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Audu: ‘Constitution didn’t envisage situation’

The news of the death of Prince Abubakar Audu, the All Progressives Congress (APC) candidate in the Kogi State governorship election, on Sunday, November 22,…

The news of the death of Prince Abubakar Audu, the All Progressives Congress (APC) candidate in the Kogi State governorship election, on Sunday, November 22, was received with shock and sadness in several quarters.
The main question agitating the minds of everybody is the legal implication regarding the inconclusive Kogi State governorship elections at the time of his death.
According to Festus Okoye, a Kaduna-based constitutional lawyer, the situation presents a very serious constitutional mega challenge because framers of the 1999 Constitution, by Section 181, only envisaged a situation whereby someone has been duly elected governor but dies before taking oath of allegiance and oath of office.
The constitution did not envisage such scenario when voting has taken place and election declared inconclusive.
It is, according to Festus Keyamo, a strange and novel constitutional scenario. It has never happened in our constitutional history that an election has been partially conducted and the candidate dies.
Section 36 (1) of the Electoral Act 2010 (as amended) gives INEC power to countermand an election (where a candidate dies); the commission can stop the election and conduct it within 14 days.
In this instance, however, election has been conducted and what only remains is the supplementary and for INEC to make a return.
Prince Audu died after the announcement of the results by INEC and after the commission had declared the elections inconclusive.
Okoye said that INEC must go ahead to conduct the supplementary election and conclude the elections it has started. This is because “in the eyes of the law, Prince Abubakar Audu is still alive, he cannot be replaced under the provisions of the law”.
Section 187 (1) of the 1999 Constitution renders invalid the nomination of a candidate that did not nominate a running mate.
According to Section 187 (2), any reference to a governor is also a reference to a deputy governor.
The ticket is that of the political party, (in this case the APC) and there is still a validly nominated candidate within the ticket.
According to Festus Keyamo, this is a hybrid situation between what happened in the case of Atiku Abubakar/Boni Haruna in 1999 and the provision of Section 33 of the Electoral Act, 2010.
“In the case of Atiku Abubakar/Boni Haruna [which is now a clear constitutional provision of Section 181(1) of the 1999 Constitution (as amended)] the Supreme Court held, in effect, that “if a person duly elected as governor dies before taking and subscribing to the oath of allegiance and oath of office, or is unable for any reason whatsoever to be sworn in, the person elected with him as deputy governor shall be sworn in as governor and he shall nominate a new deputy governor who shall be appointed by the governor with the approval of a simple majority of the house of assembly of the state.”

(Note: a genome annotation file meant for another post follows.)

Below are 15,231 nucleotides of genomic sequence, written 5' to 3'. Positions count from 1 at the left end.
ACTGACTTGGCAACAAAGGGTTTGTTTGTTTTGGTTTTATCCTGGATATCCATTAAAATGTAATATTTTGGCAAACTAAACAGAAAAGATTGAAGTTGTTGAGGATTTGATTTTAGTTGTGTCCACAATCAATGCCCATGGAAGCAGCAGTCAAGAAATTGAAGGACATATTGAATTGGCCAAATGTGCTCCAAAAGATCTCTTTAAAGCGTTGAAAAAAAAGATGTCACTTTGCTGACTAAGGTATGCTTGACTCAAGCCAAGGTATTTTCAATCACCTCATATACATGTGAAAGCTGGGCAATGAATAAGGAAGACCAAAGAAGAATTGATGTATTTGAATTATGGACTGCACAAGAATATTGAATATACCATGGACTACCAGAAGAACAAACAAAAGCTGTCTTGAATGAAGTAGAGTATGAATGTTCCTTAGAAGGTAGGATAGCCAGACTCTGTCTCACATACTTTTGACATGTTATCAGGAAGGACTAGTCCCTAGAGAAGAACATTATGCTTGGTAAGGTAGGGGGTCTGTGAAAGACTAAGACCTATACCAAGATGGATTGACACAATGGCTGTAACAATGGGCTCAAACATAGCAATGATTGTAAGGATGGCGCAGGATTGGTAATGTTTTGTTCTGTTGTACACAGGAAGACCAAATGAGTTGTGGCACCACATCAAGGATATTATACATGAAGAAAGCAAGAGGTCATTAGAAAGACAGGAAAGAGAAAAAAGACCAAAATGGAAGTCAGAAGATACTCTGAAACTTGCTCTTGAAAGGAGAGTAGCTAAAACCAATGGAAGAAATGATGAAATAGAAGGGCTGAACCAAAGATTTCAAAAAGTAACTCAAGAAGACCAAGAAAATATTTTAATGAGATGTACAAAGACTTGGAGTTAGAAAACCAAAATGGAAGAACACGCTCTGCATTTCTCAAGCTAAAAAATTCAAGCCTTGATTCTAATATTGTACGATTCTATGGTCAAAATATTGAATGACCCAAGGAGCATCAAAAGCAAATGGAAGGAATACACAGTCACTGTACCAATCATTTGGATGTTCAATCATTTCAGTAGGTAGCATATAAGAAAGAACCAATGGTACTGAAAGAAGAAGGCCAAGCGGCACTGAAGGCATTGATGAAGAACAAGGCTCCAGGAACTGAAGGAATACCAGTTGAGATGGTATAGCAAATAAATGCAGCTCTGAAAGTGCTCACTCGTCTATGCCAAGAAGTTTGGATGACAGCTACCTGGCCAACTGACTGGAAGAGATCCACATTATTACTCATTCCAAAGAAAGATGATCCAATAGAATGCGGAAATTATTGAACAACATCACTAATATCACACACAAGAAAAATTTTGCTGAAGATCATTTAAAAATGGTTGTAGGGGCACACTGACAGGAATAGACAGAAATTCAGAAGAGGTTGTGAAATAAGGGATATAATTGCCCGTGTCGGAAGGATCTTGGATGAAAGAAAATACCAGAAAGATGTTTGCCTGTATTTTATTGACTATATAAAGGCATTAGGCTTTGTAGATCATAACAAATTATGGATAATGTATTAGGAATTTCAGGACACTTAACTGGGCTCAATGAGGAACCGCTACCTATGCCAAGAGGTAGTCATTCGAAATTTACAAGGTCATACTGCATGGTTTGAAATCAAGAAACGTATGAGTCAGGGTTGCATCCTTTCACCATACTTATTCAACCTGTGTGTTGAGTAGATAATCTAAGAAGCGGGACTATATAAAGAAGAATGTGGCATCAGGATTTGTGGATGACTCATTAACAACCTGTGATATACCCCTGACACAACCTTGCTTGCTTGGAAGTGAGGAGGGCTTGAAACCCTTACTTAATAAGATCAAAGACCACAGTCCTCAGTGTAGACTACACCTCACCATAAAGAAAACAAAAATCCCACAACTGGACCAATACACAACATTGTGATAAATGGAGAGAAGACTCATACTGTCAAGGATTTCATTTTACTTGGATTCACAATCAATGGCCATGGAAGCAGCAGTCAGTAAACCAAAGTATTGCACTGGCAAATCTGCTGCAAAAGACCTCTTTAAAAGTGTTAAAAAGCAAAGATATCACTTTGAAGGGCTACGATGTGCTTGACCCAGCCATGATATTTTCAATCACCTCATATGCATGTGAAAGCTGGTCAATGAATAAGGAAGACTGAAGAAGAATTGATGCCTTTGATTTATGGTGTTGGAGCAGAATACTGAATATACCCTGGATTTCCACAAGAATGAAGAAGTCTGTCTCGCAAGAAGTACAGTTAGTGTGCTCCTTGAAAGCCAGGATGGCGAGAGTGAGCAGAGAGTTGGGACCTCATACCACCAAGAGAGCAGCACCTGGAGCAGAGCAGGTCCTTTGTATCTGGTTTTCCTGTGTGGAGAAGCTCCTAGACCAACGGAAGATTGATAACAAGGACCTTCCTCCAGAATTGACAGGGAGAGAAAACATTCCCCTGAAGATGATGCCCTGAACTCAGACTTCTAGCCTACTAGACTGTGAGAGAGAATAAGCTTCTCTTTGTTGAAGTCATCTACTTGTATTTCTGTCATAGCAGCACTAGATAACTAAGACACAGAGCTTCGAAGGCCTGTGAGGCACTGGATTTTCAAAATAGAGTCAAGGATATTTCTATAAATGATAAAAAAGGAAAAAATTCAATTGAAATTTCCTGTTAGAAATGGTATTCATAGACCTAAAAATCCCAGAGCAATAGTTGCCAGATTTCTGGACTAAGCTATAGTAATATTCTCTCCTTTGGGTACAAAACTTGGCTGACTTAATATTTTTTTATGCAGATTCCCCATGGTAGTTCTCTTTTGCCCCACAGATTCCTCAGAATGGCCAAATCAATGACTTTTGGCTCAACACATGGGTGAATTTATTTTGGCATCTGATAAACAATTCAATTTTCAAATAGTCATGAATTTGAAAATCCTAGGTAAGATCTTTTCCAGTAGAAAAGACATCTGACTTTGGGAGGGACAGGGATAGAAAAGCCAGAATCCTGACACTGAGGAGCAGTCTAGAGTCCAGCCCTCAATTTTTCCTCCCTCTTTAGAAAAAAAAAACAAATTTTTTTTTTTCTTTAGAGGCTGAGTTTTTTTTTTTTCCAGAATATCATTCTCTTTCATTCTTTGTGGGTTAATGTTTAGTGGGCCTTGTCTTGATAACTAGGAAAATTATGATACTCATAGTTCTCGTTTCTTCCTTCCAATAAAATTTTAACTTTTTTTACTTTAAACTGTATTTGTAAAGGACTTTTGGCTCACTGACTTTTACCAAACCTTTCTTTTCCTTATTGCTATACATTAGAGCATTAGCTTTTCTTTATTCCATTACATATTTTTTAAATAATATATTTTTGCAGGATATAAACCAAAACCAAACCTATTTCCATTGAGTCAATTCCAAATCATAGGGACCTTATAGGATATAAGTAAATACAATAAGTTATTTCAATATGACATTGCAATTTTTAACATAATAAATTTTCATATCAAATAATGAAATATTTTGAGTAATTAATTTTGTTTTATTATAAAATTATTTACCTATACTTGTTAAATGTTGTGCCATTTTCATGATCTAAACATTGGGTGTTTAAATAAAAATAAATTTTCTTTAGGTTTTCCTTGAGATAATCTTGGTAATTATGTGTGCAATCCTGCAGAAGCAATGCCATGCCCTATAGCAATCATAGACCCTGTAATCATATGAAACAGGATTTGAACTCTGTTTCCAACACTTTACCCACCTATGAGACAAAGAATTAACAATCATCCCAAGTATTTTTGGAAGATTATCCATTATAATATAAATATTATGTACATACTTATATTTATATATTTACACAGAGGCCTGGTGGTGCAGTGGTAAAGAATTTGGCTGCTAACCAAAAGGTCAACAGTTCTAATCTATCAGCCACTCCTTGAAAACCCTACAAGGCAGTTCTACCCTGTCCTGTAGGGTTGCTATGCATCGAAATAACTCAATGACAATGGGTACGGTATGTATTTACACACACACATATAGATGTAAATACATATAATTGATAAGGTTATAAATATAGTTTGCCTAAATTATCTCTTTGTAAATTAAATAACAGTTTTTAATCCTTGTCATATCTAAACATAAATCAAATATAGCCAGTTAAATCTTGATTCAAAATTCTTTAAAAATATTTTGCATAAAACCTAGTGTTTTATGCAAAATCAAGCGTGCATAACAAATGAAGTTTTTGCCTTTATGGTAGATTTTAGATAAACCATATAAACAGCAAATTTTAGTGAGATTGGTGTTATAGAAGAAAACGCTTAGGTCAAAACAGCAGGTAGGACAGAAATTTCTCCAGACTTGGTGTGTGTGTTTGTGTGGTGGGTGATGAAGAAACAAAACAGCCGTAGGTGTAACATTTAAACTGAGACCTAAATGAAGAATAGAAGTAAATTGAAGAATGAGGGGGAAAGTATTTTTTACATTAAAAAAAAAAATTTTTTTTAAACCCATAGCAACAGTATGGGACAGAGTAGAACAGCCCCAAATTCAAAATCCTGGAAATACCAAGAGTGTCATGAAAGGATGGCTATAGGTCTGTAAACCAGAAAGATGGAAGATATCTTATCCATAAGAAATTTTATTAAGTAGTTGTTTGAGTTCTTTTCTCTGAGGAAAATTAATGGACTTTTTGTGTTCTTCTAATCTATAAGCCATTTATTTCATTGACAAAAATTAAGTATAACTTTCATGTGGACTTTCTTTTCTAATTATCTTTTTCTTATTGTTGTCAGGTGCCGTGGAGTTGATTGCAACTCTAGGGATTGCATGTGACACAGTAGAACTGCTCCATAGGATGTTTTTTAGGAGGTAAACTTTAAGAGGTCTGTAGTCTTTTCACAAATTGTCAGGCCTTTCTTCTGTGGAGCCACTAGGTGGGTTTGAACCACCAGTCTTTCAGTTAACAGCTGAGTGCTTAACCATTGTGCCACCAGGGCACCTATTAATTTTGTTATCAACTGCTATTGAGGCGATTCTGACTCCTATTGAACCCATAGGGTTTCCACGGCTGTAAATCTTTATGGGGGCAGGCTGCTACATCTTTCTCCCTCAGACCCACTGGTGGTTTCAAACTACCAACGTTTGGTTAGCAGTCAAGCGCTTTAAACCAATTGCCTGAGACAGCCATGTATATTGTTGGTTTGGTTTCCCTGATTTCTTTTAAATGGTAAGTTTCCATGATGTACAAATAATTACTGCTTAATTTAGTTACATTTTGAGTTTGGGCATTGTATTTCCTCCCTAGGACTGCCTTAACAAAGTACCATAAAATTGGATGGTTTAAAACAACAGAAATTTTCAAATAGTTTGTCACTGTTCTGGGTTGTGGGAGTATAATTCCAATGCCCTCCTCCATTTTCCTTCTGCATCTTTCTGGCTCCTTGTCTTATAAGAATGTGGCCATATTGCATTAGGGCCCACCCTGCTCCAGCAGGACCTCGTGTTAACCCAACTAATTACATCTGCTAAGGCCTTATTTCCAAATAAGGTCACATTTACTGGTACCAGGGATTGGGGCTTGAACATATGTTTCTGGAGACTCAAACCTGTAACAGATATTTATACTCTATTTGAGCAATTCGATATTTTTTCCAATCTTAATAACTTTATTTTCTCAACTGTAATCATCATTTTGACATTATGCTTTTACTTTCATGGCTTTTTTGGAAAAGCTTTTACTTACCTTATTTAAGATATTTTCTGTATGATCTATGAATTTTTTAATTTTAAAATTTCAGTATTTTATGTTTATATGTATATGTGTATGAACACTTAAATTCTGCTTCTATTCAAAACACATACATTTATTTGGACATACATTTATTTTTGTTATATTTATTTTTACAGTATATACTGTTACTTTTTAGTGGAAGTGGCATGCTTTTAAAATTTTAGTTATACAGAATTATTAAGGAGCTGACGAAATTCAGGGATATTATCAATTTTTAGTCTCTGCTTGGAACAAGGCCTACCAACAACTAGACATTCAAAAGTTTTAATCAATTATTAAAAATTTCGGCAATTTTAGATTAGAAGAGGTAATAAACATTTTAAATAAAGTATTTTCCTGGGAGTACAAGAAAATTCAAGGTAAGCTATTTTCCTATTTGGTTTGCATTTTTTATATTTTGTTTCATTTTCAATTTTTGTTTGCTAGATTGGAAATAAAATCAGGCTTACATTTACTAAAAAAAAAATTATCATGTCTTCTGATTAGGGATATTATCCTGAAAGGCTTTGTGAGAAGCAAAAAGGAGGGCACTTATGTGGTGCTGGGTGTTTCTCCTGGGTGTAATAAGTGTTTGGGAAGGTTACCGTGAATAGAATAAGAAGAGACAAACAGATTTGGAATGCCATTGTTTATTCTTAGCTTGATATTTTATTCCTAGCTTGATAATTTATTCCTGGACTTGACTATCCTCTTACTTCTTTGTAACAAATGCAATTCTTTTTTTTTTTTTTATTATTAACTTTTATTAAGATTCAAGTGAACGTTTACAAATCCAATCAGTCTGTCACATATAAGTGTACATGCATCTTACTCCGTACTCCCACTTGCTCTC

In the case of Section 33 of the Electoral Act 2010, it provides, in effect, that if a person has been duly nominated as a candidate of his party and he dies before the election then the political party has the right to replace him with another candidate and not necessarily the deputy governorship candidate.
 Now, does the Kogi situation fit into Section 181(1) of the Constitution as quoted above or Section 33 of the Electoral Act also mentioned above?
 Both Okoye and Keyamo share the same position in the Kogi situation as it fits more into Section 181(1) of the 1999 Constitution (as amended) and as such James Abiodun Faleke automatically becomes the governorship candidate of the APC.
Even though the election is inconclusive, votes have been counted and allocated to parties and candidates. As a result the joint ticket of Audu/Faleke has acquired some votes already. James Abiodun Faleke is as much entitled to those votes already counted as the late Abubakar Audu. He has a right to cling to those votes going into the supplementary election.
However, under Section 181 of the constitution, the deputy governor will only be sworn in as governor after he has been duly elected but today the election is inconclusive. Until the supplementary election, Faleke cannot be sworn in. If the supplementary election is conducted and APC wins, INEC shall regard Faleke as the Kogi State governor, then he (Faleke) will now nominate a deputy.  
 There is only one problem, though: Who nominates Faleke’s Deputy? Unlike Section 181(1) of the 1999 Constitution, he cannot approach the House of Assembly of the state to approve a nomination by him of a deputy. This is because, in reality, he is not duly elected yet. Therefore it is only reasonable to conclude that it is APC (Faleke’s political party) that should submit the name of a fresh deputy governorship candidate to INEC for the supplementary election.
The Kogi governorship election scenario has therefore thrown up another instance for constitutional amendment.

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